Working from writer Meade Roberts’ adaptation of Andrew Yorke’s novel (titled The Eliminator), director Seth Holt maintains a Deighton-style focus on spy procedure, following Wilde’s meticulous preparations for his mission (a la Deighton’s The IPCRESS File (1962), Wilde communicates with his colleagues via dummy newspaper advertisements). There is also an un-sentimentalised dramatization of his frequently ruthless actions. Adopting the persona of a cheeky Cockney travelling salesman, Wilde exploits Diana Dors’ fun-loving but lonely housekeeper (above, left) to gain access to the country home where the defecting scientist is being held. To minimise detection, Wilde largely forgoes a gun during his missions and instead executes his victims with a lethally powerful karate chop to the spine. In one brutal scene he uses this method to kill a dog.

Following Deighton and Le Carre, Danger Route presents a damning portrayal of British Intelligence. The film’s strongest scene follows Wilde as he is captured and then interrogated by the American agents (one of whom is played by future Diamonds Are Forever actor David Bauer, above left). In a plot move influenced by the real-life exposure of several SIS moles, Wilde learns from his captors that Soviet penetration of his country’s security services is such a double agent has been using Wilde to carry out Kremlin-sponsored assassinations. Unable to trust the ineffectual British, the Americans allow Wilde to escape in the hope he will lead them to the traitor. Director Seth Holt builds the tension to a satisfying climax when the traitor is revealed. Interestingly, whilst the famous Cambridge spy ring and others were upper class Communist fellow travellers, here the main double agent turns out to be a working-class outsider who just wants ‘a piece of the action’ from whichever side will provide it.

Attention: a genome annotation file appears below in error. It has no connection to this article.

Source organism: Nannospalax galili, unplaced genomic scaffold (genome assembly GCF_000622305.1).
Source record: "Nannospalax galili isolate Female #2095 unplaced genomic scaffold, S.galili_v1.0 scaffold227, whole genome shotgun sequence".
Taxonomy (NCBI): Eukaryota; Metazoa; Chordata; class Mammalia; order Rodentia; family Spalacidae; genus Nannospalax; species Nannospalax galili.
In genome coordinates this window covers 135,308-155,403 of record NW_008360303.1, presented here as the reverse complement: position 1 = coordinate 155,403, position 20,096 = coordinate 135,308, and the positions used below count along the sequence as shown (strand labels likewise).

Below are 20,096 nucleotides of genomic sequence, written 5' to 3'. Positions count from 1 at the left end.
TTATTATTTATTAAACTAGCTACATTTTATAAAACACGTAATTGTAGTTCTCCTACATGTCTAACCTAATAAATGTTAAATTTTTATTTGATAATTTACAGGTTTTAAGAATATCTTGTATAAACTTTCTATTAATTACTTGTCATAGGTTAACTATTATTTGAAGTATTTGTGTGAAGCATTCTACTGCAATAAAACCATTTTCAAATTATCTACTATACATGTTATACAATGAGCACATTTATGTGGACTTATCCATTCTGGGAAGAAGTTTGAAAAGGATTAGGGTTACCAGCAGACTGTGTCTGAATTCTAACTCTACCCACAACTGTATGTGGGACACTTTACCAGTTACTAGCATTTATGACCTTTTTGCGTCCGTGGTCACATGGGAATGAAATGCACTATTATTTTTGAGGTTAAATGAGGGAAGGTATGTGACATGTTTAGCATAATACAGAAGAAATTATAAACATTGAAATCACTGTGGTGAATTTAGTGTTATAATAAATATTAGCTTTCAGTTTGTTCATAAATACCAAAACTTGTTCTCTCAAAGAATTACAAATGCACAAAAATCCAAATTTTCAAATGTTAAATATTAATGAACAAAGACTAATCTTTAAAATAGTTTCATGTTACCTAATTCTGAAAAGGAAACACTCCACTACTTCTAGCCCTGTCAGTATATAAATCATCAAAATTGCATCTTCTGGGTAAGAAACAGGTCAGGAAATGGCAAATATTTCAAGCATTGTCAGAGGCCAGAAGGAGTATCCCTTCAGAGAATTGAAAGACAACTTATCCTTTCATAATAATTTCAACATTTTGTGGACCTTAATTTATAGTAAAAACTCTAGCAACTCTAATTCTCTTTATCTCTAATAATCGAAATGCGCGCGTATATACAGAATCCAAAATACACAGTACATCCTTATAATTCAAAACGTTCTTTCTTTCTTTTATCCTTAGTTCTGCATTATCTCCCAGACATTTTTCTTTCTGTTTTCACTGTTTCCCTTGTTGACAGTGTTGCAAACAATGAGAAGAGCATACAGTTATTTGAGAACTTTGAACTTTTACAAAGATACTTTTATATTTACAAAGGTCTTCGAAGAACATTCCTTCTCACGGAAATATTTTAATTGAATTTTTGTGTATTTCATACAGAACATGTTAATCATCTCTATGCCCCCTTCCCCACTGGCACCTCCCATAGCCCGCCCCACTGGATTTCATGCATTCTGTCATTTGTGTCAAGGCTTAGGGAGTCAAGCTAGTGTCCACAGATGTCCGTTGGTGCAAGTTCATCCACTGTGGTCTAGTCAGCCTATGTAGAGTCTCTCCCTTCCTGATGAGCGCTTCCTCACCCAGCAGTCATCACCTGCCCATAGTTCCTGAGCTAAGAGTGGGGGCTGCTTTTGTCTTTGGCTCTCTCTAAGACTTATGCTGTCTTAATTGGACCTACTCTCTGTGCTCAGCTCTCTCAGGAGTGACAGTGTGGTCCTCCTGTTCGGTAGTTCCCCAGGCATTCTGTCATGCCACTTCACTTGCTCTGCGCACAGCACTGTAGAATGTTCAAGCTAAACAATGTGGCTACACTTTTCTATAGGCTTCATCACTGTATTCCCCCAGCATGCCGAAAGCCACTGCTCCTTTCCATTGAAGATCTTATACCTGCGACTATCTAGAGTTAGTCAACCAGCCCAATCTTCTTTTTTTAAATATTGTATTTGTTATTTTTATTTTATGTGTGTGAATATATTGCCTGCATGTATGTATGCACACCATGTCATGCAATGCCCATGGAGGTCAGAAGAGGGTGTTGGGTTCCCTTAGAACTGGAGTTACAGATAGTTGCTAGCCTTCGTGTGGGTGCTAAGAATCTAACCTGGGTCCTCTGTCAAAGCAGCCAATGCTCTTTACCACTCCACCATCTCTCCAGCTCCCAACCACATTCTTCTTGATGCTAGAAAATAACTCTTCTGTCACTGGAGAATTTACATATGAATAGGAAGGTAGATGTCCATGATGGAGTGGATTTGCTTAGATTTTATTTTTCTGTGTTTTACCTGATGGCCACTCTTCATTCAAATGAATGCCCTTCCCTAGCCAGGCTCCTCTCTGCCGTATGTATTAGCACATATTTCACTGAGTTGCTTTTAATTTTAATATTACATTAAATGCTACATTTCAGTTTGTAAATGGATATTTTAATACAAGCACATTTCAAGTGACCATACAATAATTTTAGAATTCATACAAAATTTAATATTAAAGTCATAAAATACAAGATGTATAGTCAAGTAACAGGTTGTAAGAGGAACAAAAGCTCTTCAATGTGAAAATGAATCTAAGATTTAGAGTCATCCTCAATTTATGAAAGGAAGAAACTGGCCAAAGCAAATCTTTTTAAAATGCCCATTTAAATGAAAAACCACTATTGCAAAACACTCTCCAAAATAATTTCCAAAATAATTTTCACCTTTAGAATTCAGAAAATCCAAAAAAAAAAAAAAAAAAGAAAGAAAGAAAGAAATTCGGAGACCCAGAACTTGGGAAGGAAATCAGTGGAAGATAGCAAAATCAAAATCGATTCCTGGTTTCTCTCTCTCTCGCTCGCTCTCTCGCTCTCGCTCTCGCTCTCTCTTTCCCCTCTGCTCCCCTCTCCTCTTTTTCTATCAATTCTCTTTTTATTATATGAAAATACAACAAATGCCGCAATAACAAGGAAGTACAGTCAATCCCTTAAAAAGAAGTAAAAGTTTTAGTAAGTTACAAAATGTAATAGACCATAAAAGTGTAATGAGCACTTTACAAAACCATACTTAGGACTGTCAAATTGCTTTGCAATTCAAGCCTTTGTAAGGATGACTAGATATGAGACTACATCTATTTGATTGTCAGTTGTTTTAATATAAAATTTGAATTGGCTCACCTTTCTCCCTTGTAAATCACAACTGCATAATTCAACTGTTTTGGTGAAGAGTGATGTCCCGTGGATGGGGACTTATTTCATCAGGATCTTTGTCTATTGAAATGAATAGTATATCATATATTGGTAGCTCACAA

Danger Route is far from a perfect film. The screenplay tries to pack too many characters into the 90-minute running time and a casualty is the failure to develop some of the intriguing female parts. The striking French actress Barbara Bouchet (above) gets too few scenes as Mari, a doomed American agent tailing Wilde. Likewise, the veteran English actress Sylvia Syms is rather short-changed as Barbara, Canning’s much younger wife, accompanying Wilde for an all too brief cross Channel chase sequence. However, while the filmmakers could have simplified the convoluted plot, the central theme – that of a cynical, world-weary spy doomed in his attempt to escape the dark world of espionage – remains involving.


Danger Route is a solid and effective spy thriller with a refreshingly dark and tough feel. It’s a real shame there wasn’t a sequel. The thriller historian Mike Riley confirms writer Andrew Yorke would author a total of nine novels featuring Wilde, but only one had been published at the time Danger Route was released. As with so many other promising 1960s spy movies based upon a yet to be developed sequence of novels, this clearly did not provide enough popular support for a cinematic series. However, this solo outing is well worth watching for any 007 fan, not least for the opportunity to see an actor who very nearly was James Bond play a professional spy.